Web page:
I don't know how I feel about the building anymore. I liked it as a student, but now that I've been in, know how it looks and feels, and know that Liebeskind really just designed it for his own sake, my opinion has changed. It asks some good questions too- do you design a space because it is beautiful, or because of what will ultimately be in the space?
A tree tunnel and the cafe area.
My sketches are greatly improving. I sketched for over an hour at the library and I sketch out when we walk around. I'm often left behind or the last person in a spot because I'm finishing up a sketch. I want to get better! And my time is definitely paying off, so that's a wonderful fantastic thing. Some of us got together Sunday night to look at each others' sketchbooks, and mine was the most full. I'm going to need to buy another one very very soon.
On Monday, we visited only two buildings on the southeast of town- the Berlin Crematorium and the Dutch Embassy.
The Crematorium is like our funeral homes. There's a law in Berlin though that you can't take ashes home from the crematorium, so everyone who goes there is buried there. There's a building proper where funeral services are held, and then grounds of parks where people are buried.
The main entrance and the grounds plan
The ivy is turning pink :)
The building proper is visually divided into three section on the outside. There are chimneys on the side of the building with an exaggerated shape. We talked about icons in architecture with this building, how sometimes a building needs recognizable features (that can be exaggerated, like weird shaped chimneys) in order for people to identify with its purpose.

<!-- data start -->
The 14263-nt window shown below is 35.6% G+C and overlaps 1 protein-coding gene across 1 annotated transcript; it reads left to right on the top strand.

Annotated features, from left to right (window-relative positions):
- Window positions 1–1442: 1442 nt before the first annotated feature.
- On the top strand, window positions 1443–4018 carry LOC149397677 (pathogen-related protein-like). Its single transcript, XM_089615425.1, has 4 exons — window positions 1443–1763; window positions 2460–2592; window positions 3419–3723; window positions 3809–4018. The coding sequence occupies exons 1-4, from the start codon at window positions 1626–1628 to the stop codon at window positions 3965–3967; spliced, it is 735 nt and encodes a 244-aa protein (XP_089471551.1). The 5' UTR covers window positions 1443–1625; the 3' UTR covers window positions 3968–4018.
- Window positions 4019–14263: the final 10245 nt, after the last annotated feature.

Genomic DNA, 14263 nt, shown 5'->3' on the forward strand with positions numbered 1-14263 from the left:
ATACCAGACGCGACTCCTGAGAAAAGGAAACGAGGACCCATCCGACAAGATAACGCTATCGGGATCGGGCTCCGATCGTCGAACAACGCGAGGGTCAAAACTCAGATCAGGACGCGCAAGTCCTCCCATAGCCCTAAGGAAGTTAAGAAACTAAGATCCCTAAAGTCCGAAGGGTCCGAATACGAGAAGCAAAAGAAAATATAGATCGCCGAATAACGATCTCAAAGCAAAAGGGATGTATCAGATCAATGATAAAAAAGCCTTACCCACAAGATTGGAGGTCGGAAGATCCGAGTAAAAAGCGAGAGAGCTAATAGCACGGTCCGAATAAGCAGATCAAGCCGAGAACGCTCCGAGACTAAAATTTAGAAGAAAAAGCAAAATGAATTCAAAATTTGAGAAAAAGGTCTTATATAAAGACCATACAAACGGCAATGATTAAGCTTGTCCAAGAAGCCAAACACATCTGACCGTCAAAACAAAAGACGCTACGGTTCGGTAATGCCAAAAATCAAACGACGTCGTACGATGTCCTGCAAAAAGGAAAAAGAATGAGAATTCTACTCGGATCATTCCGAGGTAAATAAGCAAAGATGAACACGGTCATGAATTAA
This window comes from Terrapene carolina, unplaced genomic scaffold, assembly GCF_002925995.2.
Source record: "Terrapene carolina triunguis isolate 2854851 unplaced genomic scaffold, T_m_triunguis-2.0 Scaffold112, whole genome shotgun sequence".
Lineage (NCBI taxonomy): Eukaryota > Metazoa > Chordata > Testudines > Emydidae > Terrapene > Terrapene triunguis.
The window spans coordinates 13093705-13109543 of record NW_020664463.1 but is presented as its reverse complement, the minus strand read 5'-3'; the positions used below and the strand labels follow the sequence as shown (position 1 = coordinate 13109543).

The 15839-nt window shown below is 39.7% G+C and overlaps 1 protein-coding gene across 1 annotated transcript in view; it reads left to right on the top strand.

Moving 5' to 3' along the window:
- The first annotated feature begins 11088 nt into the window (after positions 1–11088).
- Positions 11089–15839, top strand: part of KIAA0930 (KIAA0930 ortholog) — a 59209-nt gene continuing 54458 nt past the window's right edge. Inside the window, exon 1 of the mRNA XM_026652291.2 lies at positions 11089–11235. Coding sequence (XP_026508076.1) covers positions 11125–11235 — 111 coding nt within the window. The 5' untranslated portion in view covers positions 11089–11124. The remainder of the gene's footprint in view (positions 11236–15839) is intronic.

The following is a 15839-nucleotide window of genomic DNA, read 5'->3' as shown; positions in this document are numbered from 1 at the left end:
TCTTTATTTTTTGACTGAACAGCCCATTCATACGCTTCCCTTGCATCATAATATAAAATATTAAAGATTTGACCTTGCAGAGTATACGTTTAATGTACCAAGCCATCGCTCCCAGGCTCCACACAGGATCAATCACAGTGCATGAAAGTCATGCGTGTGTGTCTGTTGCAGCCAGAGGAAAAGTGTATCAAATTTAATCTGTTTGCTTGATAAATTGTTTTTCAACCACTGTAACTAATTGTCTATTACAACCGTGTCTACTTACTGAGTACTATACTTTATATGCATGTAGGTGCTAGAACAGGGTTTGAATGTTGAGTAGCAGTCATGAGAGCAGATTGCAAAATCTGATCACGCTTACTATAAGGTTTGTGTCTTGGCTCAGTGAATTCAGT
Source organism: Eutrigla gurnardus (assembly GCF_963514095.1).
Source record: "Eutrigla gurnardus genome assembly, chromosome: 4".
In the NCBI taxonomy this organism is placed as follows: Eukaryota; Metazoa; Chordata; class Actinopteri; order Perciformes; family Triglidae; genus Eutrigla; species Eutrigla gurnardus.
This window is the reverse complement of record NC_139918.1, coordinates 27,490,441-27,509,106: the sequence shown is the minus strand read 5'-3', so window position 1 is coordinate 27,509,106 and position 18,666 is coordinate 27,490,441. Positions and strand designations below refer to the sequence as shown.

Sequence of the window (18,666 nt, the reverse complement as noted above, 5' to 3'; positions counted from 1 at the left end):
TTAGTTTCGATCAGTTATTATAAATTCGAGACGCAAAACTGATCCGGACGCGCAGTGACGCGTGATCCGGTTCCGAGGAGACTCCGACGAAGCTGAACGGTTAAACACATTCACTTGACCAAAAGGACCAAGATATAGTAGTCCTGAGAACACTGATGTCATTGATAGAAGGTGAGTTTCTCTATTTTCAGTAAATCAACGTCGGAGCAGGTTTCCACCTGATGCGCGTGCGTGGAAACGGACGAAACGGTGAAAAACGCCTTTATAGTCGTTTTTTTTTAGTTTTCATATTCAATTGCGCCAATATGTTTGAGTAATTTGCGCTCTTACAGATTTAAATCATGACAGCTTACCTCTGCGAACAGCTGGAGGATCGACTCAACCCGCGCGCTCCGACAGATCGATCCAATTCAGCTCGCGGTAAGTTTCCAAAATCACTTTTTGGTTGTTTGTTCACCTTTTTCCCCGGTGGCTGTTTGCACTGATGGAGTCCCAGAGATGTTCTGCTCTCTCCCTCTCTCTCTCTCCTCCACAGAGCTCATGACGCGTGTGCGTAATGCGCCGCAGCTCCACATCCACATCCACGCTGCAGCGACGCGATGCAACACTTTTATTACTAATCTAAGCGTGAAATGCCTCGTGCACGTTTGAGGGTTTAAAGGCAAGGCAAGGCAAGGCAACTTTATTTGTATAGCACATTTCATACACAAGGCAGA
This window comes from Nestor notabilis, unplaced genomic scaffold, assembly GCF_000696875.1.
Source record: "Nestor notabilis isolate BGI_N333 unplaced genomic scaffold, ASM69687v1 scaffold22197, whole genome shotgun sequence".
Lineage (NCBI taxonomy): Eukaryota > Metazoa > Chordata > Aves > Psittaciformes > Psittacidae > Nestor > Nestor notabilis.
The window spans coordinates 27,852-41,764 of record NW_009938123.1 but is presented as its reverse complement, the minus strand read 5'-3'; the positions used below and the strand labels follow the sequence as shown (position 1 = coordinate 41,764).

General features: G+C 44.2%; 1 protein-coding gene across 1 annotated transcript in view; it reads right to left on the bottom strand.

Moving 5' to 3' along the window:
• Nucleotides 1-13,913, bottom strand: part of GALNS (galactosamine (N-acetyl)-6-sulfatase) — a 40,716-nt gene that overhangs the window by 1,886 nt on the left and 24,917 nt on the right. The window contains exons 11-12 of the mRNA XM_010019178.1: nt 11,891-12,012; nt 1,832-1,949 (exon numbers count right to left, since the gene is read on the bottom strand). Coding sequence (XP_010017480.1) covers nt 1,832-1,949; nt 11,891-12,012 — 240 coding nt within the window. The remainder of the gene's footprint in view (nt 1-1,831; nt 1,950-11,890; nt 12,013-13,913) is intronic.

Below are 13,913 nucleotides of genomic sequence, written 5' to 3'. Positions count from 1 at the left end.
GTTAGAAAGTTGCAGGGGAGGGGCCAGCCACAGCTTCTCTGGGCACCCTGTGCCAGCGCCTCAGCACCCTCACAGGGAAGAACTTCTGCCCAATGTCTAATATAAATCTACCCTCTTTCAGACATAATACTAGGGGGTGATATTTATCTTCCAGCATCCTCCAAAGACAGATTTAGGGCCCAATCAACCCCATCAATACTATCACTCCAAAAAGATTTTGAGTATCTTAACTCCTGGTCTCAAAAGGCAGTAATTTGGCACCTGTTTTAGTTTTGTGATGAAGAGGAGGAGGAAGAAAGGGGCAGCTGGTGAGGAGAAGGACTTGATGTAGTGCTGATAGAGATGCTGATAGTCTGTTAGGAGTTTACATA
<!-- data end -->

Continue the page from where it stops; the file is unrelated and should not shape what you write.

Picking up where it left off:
The interior has a main gathering space with a congregation of concrete columns and three chapel spaces. The columns are incredible- they are "disconnected" from the ceiling, which gives the illusion that the ceiling is unsupported across the entire space. It's very striking and beautiful.
There's an egg floating, suspended above the fountain in the center. Probably symbolic for new life.
The chapel spaces were striking. The main hall is very hollow and echoes loudly, but the chapels are quieter, deader sounding, and smell of incense.
We spent a couple hours here, sketching and photographing. We moved on to the Dutch Embassy after lunch, where we got tours of the building (designed by Rem Koolhaas). Photography wasn't allowed, so I sketched and diagrammed.
The building was very thought out, with half floors and lots of windows. Each room has a view into another room or hallway of the building. And if you stand in a location outside, you can see straight through the building to the TV tower in Alexanderplatz.
We ended our day by visiting an architecture firm in Berlin. The guy (VT alum!) who gave us the tour told us all that one of the most valuable thing we could do for our career is to work abroad. So, now I have no idea what I'm going to do after I graduate. It opened a lot of questions in my mind about what I want to do with my life and where I want to live and work. GUH not what I wanted to deal with.
Word to your mother.